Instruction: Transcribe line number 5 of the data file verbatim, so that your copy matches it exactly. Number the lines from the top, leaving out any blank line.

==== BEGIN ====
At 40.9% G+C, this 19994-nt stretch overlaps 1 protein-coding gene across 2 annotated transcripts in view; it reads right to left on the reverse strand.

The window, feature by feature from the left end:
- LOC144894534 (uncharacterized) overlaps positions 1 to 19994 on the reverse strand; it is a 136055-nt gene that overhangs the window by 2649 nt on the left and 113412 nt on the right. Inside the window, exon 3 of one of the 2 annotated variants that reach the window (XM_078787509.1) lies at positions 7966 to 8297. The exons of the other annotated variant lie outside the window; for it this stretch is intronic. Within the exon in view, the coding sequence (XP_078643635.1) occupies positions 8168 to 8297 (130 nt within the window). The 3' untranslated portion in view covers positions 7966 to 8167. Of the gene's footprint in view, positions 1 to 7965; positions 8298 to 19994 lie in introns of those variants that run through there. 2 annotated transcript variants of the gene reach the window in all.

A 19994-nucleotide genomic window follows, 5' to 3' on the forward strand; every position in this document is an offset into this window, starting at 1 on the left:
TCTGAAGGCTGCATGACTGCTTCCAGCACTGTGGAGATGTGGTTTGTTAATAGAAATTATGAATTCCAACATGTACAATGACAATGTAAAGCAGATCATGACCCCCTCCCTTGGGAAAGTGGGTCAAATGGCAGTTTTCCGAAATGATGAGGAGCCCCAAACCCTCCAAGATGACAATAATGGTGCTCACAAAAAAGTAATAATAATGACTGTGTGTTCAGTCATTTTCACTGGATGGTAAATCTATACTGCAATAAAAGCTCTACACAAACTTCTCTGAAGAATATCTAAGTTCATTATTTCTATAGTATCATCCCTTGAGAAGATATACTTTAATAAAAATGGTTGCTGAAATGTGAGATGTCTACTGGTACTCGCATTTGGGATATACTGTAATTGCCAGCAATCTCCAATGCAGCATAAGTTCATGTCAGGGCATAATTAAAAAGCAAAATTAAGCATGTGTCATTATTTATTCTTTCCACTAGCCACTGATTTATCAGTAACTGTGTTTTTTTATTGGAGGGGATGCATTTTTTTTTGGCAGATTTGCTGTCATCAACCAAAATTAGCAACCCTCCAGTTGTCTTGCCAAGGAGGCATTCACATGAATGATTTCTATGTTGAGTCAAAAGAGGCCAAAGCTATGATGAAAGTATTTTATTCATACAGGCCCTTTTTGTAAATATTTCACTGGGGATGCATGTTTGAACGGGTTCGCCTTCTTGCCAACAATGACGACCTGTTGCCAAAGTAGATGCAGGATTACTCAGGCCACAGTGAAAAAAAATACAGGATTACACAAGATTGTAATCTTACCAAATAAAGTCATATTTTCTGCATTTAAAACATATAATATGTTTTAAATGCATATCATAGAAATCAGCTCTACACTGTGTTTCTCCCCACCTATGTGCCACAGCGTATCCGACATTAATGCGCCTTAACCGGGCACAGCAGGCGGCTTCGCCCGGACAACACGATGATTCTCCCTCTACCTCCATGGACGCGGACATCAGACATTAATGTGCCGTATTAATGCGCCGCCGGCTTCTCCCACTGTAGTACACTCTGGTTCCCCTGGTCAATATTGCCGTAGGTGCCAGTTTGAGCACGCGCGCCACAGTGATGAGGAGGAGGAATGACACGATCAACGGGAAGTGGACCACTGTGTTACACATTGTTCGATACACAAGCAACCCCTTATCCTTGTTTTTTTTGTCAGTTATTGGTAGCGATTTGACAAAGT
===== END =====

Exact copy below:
TCTGAAGGCTGCATGACTGCTTCCAGCACTGTGGAGATGTGGTTTGTTAATAGAAATTATGAATTCCAACATGTACAATGACAATGTAAAGCAGATCATGACCCCCTCCCTTGGGAAAGTGGGTCAAATGGCAGTTTTCCGAAATGATGAGGAGCCCCAAACCCTCCAAGATGACAATAATGGTGCTCACAAAAAAGTAATAATAATGACTGTGTGTTCAGTCATTTTCACTGGATGGTAAATCTATACTGCAATAAAAGCTCTACACAAACTTCTCTGAAGAATATCTAAGTTCATTATTTCTATAGTATCATCCCTTGAGAAGATATACTTTAATAAAAATGGTTGCTGAAATGTGAGATGTCTACTGGTACTCGCATTTGGGATATACTGTAATTGCCAGCAATCTCCAATGCAGCATAAGTTCATGTCAGGGCATAATTAAAAAGCAAAATTAAGCATGTGTCATTATTTATTCTTTCCACTAGCCACTGATTTATCAGTAACTGTGTTTTTTTATTGGAGGGGATGCATTTTTTTTTGGCAGATTTGCTGTCATCAACCAAAATTAGCAACCCTCCAGTTGTCTTGCCAAGGAGGCATTCACATGAATGATTTCTATGTTGAGTCAAAAGAGGCCAAAGCTATGATGAAAGTATTTTATTCATACAGGCCCTTTTTGTAAATATTTCACTGGGGATGCATGTTTGAACGGGTTCGCCTTCTTGCCAACAATGACGACCTGTTGCCAAAGTAGATGCAGGATTACTCAGGCCACAGTGAAAAAAAATACAGGATTACACAAGATTGTAATCTTACCAAATAAAGTCATATTTTCTGCATTTAAAACATATAATATGTTTTAAATGCATATCATAGAAATCAGCTCTACACTGTGTTTCTCCCCACCTATGTGCCACAGCGTATCCGACATTAATGCGCCTTAACCGGGCACAGCAGGCGGCTTCGCCCGGACAACACGATGATTCTCCCTCTACCTCCATGGACGCGGACATCAGACATTAATGTGCCGTATTAATGCGCCGCCGGCTTCTCCCACTGTAGTACACTCTGGTTCCCCTGGTCAATATTGCCGTAGGTGCCAGTTTGAGCACGCGCGCCACAGTGATGAGGAGGAGGAATGACACGATCAACGGGAAGTGGACCACTGTGTTACACATTGTTCGATACACAAGCAACCCCTTATCCTTGTTTTTTTTGTCAGTTATTGGTAGCGATTTGACAAAGT